Show Notes

Rooting Ubuntu By Accident and Samsung Kernel Bugs

Here, we have a case of one function returning a pointer to a caller, but expecting to retain ownership over that pointer; the caller, thinking it has ownership, frees it; and by calling the same function multiple times the same pointer gets freed multiple times.

The user_get_fallback_value function exists essentially to take a key name, and return a default value which is used when a value for that key cannot be found in other sources (such as the user’s .pam_envrionment file). The default value is stored in a static pointer and only allocated once, expecting the caller to use the value and forget about it. Instead in user_change_language_authorized_cb it recieves the value and annotes it with the g_autofree macro which as the name implies will end up freeing the value, leaving the original function with a dangling pointer. Repeating this process multiple times will result in a double free situation.


The post also goes into some exploitation strategy and talks a bit about the general process of going from this dangling pointer and how to turn it into something useful, and its a great read for some of that process. The final attack ended up being a data-oriented attack targeting the CheckAuthData structure used by polkit.

Polkit is an authorization API, meant to be used by privileged processes offering services to unprivileged users. The basic process is that when a new service request comes in this CheckAuthData structure is generated for the request, and it contains a callback function pointer. The privileged service sends off a asynchronous request to polkit, and when it gets a response, if the response indicates the user is authorized to perform the action the callback in the structure will be executed.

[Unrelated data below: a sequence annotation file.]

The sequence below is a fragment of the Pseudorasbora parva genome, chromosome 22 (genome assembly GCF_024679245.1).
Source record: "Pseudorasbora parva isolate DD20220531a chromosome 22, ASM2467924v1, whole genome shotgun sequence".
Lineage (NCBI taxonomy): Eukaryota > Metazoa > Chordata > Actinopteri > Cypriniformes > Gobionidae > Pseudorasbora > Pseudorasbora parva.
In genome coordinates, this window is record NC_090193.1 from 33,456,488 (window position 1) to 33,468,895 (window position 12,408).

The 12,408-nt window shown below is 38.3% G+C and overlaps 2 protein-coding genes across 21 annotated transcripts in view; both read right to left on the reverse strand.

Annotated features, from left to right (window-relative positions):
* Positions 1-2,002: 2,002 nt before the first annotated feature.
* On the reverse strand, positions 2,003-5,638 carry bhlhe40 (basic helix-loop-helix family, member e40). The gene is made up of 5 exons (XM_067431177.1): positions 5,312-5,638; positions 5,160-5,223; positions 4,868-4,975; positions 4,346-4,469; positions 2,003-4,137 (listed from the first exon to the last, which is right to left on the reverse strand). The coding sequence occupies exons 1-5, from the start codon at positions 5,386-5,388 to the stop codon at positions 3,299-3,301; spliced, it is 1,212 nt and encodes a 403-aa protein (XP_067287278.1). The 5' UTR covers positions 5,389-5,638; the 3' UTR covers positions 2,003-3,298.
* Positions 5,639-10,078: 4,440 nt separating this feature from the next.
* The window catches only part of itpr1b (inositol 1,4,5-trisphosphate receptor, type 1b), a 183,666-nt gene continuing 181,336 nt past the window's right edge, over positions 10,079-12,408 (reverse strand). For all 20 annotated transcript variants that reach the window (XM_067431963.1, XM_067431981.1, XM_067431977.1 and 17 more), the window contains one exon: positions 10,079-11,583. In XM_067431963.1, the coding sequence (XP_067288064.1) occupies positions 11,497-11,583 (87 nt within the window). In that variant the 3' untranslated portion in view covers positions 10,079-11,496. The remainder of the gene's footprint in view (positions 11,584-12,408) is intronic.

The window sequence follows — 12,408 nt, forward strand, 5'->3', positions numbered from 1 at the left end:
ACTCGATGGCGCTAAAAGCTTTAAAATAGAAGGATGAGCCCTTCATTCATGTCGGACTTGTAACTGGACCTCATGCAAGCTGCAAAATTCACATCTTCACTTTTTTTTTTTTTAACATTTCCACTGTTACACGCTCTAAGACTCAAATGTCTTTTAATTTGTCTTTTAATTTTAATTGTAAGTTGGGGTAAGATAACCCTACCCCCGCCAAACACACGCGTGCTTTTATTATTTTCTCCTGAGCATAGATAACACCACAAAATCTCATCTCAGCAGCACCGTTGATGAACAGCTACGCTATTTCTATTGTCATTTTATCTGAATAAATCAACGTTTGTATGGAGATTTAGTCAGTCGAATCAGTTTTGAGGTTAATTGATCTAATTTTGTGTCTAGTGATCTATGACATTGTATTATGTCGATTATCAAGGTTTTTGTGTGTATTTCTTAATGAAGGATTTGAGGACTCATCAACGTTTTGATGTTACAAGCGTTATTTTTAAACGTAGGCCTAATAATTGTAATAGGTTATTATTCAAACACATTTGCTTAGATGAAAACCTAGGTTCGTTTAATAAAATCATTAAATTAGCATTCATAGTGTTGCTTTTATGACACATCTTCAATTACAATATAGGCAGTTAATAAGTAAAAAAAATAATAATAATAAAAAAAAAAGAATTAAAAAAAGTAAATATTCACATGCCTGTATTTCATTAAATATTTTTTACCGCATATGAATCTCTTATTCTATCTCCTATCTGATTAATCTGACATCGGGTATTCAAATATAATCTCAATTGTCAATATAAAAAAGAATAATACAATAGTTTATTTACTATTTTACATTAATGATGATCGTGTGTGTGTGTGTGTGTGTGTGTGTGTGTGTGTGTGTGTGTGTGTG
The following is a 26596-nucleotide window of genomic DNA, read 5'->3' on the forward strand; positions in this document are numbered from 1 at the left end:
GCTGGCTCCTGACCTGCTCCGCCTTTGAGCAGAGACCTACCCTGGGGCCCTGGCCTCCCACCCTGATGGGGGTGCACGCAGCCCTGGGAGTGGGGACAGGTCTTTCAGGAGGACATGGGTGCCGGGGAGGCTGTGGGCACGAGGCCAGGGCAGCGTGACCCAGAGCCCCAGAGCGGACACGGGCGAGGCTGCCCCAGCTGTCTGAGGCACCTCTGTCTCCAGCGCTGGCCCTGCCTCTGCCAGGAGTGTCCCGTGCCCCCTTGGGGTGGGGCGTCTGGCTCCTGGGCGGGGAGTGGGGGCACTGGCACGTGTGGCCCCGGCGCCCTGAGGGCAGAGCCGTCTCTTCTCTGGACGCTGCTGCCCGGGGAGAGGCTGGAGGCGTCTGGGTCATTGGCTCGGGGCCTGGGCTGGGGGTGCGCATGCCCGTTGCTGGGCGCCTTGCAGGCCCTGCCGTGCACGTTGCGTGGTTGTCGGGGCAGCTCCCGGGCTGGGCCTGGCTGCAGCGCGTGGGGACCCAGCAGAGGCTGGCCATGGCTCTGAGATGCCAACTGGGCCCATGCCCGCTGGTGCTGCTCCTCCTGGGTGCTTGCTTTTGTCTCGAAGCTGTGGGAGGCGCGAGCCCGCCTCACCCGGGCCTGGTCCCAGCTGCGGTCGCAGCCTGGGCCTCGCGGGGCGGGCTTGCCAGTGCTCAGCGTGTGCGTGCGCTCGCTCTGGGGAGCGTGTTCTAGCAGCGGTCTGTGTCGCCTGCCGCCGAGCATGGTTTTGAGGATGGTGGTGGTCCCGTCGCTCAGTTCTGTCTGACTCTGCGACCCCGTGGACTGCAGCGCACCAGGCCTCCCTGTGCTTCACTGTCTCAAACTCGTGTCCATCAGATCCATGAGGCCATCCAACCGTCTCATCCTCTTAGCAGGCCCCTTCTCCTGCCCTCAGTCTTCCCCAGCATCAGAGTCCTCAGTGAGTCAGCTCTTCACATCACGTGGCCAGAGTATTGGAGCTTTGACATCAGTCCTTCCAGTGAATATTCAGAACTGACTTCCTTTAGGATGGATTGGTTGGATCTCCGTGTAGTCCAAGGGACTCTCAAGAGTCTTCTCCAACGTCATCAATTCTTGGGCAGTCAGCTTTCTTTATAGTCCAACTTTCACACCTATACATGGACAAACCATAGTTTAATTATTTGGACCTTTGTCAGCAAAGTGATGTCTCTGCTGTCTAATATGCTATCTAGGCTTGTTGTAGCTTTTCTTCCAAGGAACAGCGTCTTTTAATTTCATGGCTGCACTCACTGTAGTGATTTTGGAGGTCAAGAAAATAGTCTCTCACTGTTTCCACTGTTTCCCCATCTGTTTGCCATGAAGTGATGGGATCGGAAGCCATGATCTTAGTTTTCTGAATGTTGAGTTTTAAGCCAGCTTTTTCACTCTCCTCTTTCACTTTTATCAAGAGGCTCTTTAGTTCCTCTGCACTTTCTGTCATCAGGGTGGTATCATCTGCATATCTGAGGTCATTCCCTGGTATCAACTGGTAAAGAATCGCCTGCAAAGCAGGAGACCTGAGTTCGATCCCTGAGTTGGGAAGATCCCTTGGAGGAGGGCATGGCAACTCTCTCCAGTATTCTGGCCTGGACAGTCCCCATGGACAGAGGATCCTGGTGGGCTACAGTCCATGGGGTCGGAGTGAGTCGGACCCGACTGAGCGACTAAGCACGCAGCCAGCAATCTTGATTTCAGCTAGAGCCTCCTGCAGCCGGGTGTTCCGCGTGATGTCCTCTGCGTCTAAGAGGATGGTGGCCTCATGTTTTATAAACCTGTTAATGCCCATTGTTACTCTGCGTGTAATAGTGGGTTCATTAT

The attack process would target this structure, first by triggering the invalid free and having it get picked up by a benign request to change a user’s email. Polkit will reply that the request is authorized, but before it does, the invalid free will be triggered again. This time with a more sensitive action, such as changing the root password. If this happens fast enough, and it manages to reuse the targeted memory block, when the authorized response comes back from the benign action, it will execute the callback for the more sensitive action.

This is one of those issues that is an obvious code-smell once you’re aware of it, inp_join_group will release a lock, so that is can call another function that requires the same lock, and then take the lock back after the function has executed creating a window where another function can obtain the lock and free the pointer from under it.

Integer overflows everywhere in this elf loader leading to overflowing kernel memory with controlled content.

The DSP device supports an ioctl for loading custom models for the device. These are elf files that the driver will parse, calculating how much meory the segments need, and then copy into memory. The __dsp_elf32_get_section_list_size is ultimately used to calculate a section’s size, which is a naive implementation, just summing the values read from the EFL without concern for overflowing.

The memory is allocated potentially much smaller value due to the overflow, and later another function does copy of each segment, copying in much more data than expected.

A similar issue exists when processing the data segment and offsets, where the offsets can overflow.

Additionally, these overflows can in-turn learn to other issues, such as underflowing a bounds-check by returning a size smaller than the minimum needed.

Basically, there are just a bunch of silly issues in this code, probably because it is not directly accessible from an unprivileged context. So the developers just treat everything as trusted input, leading to chaos.

Missing bounds-check leading to out-of-bounds write in Samsung Exynos S20 device’s DSP driver.

There are two ioctls of importance for this issues. DSP_IOC_BOOT which loads the DSP’s firmware images, shared libraries and such, and DSP_IOC_LOAD_GRAPH used load custom graph models (elf libraries) from user-space using a shared memory region.

When these libraries are loaded, the linker will resolve relocations based on the relocation headers in the elf file. However these relocations are not validated or checked, and so can point out of bounds.

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